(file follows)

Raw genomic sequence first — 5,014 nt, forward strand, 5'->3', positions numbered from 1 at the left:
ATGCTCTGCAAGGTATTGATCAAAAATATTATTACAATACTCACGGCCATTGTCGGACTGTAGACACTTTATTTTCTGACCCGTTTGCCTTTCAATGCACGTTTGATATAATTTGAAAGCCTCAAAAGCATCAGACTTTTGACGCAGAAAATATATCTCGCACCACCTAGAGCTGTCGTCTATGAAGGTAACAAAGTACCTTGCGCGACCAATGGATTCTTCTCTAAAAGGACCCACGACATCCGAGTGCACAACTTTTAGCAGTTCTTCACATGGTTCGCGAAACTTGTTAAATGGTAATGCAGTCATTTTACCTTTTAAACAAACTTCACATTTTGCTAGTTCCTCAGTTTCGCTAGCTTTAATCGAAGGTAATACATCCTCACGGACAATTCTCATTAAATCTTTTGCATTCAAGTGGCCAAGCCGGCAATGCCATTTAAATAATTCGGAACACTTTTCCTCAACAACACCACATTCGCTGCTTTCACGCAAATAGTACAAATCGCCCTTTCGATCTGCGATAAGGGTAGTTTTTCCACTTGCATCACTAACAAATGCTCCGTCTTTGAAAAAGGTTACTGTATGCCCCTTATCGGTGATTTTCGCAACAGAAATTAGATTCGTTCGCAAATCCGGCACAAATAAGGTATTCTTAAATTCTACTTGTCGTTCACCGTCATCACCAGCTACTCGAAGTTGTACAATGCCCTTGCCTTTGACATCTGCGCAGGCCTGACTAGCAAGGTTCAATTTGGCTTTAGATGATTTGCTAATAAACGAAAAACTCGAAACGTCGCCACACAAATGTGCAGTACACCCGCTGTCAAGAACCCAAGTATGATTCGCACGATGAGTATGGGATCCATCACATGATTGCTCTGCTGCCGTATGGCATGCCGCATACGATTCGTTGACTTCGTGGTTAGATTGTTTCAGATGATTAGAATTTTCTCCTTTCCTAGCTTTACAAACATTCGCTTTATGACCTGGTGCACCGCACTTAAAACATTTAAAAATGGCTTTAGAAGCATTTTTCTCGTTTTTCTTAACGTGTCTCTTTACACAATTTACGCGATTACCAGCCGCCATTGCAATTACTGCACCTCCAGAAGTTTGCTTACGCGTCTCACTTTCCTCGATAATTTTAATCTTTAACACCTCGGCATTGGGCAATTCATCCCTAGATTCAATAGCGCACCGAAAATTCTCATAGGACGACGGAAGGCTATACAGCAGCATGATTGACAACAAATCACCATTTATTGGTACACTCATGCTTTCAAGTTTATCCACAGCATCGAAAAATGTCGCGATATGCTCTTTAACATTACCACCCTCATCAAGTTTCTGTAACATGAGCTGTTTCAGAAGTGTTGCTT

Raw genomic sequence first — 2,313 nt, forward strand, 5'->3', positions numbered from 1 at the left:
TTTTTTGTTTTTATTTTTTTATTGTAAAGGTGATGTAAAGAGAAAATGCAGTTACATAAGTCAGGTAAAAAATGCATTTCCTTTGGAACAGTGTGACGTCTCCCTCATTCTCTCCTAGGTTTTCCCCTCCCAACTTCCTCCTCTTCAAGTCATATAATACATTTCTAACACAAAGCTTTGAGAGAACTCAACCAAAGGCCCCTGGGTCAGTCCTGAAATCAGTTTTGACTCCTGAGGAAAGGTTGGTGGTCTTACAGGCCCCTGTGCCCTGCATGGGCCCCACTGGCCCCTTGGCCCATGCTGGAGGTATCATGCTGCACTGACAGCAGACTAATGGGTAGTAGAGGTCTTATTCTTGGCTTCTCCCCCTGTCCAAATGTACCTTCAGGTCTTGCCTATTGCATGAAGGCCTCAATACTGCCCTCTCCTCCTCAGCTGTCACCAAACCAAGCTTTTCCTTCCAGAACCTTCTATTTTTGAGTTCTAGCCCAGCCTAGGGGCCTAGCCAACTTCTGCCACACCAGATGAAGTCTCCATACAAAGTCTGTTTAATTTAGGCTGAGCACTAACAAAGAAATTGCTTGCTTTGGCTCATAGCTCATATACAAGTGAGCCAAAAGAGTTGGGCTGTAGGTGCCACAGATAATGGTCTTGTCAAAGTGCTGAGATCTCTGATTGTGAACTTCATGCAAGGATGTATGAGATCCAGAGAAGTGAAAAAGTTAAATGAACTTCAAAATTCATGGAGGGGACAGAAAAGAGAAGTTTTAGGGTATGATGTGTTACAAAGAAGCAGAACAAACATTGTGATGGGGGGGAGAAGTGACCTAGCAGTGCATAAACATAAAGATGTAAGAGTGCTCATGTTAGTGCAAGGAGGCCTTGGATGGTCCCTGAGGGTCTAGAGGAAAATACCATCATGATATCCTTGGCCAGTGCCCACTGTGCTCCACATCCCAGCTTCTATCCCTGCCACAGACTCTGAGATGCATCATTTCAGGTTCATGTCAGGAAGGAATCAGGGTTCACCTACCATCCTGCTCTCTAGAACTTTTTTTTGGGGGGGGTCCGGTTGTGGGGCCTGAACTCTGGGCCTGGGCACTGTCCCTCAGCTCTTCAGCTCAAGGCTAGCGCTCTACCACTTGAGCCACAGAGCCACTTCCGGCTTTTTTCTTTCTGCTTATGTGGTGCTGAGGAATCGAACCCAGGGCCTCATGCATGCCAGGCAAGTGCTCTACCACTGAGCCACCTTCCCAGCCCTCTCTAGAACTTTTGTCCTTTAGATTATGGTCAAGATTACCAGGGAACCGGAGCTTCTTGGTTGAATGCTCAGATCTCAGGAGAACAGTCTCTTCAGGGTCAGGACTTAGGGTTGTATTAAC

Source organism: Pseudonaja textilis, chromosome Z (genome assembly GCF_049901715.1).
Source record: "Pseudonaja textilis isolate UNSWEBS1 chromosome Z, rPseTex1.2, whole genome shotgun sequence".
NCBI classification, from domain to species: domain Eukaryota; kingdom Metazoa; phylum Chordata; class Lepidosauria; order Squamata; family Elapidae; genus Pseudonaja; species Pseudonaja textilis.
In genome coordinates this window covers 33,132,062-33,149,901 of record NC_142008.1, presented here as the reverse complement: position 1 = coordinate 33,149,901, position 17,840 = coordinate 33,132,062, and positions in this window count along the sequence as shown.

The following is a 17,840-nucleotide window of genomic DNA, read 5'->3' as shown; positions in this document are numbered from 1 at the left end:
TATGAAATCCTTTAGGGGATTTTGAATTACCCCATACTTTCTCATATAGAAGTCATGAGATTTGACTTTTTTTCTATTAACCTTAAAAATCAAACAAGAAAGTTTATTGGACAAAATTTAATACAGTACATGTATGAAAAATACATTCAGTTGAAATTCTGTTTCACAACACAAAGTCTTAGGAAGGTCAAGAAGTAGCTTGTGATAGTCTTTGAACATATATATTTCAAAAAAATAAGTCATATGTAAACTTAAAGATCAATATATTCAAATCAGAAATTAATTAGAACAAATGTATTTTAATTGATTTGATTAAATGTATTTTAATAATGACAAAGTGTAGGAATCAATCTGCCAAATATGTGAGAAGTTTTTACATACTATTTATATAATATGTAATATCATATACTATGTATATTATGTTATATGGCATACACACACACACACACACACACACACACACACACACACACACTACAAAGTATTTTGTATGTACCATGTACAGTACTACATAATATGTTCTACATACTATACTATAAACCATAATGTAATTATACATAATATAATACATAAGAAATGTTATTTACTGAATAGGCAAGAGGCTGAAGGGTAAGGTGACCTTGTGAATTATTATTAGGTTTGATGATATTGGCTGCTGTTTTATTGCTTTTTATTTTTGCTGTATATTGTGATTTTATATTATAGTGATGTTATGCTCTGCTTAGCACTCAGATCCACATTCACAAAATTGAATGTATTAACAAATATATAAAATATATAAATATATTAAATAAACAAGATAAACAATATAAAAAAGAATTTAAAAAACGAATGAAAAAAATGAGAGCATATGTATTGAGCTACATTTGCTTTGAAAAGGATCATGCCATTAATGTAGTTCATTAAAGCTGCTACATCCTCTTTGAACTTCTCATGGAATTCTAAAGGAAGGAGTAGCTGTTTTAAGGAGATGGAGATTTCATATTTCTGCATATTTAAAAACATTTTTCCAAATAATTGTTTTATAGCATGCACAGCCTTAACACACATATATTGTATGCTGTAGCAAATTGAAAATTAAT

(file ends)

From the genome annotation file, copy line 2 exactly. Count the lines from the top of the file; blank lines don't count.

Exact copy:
ATGCTCTGCAAGGTATTGATCAAAAATATTATTACAATACTCACGGCCATTGTCGGACTGTAGACACTTTATTTTCTGACCCGTTTGCCTTTCAATGCACGTTTGATATAATTTGAAAGCCTCAAAAGCATCAGACTTTTGACGCAGAAAATATATCTCGCACCACCTAGAGCTGTCGTCTATGAAGGTAACAAAGTACCTTGCGCGACCAATGGATTCTTCTCTAAAAGGACCCACGACATCCGAGTGCACAACTTTTAGCAGTTCTTCACATGGTTCGCGAAACTTGTTAAATGGTAATGCAGTCATTTTACCTTTTAAACAAACTTCACATTTTGCTAGTTCCTCAGTTTCGCTAGCTTTAATCGAAGGTAATACATCCTCACGGACAATTCTCATTAAATCTTTTGCATTCAAGTGGCCAAGCCGGCAATGCCATTTAAATAATTCGGAACACTTTTCCTCAACAACACCACATTCGCTGCTTTCACGCAAATAGTACAAATCGCCCTTTCGATCTGCGATAAGGGTAGTTTTTCCACTTGCATCACTAACAAATGCTCCGTCTTTGAAAAAGGTTACTGTATGCCCCTTATCGGTGATTTTCGCAACAGAAATTAGATTCGTTCGCAAATCCGGCACAAATAAGGTATTCTTAAATTCTACTTGTCGTTCACCGTCATCACCAGCTACTCGAAGTTGTACAATGCCCTTGCCTTTGACATCTGCGCAGGCCTGACTAGCAAGGTTCAATTTGGCTTTAGATGATTTGCTAATAAACGAAAAACTCGAAACGTCGCCACACAAATGTGCAGTACACCCGCTGTCAAGAACCCAAGTATGATTCGCACGATGAGTATGGGATCCATCACATGATTGCTCTGCTGCCGTATGGCATGCCGCATACGATTCGTTGACTTCGTGGTTAGATTGTTTCAGATGATTAGAATTTTCTCCTTTCCTAGCTTTACAAACATTCGCTTTATGACCTGGTGCACCGCACTTAAAACATTTAAAAATGGCTTTAGAAGCATTTTTCTCGTTTTTCTTAACGTGTCTCTTTACACAATTTACGCGATTACCAGCCGCCATTGCAATTACTGCACCTCCAGAAGTTTGCTTACGCGTCTCACTTTCCTCGATAATTTTAATCTTTAACACCTCGGCATTGGGCAATTCATCCCTAGATTCAATAGCGCACCGAAAATTCTCATAGGACGACGGAAGGCTATACAGCAGCATGATTGACAACAAATCACCATTTATTGGTACACTCATGCTTTCAAGTTTATCCACAGCATCGAAAAATGTCGCGATATGCTCTTTAACATTACCACCCTCATCAAGTTTCTGTAACATGAGCTGTTTCAGAAGTGTTGCTT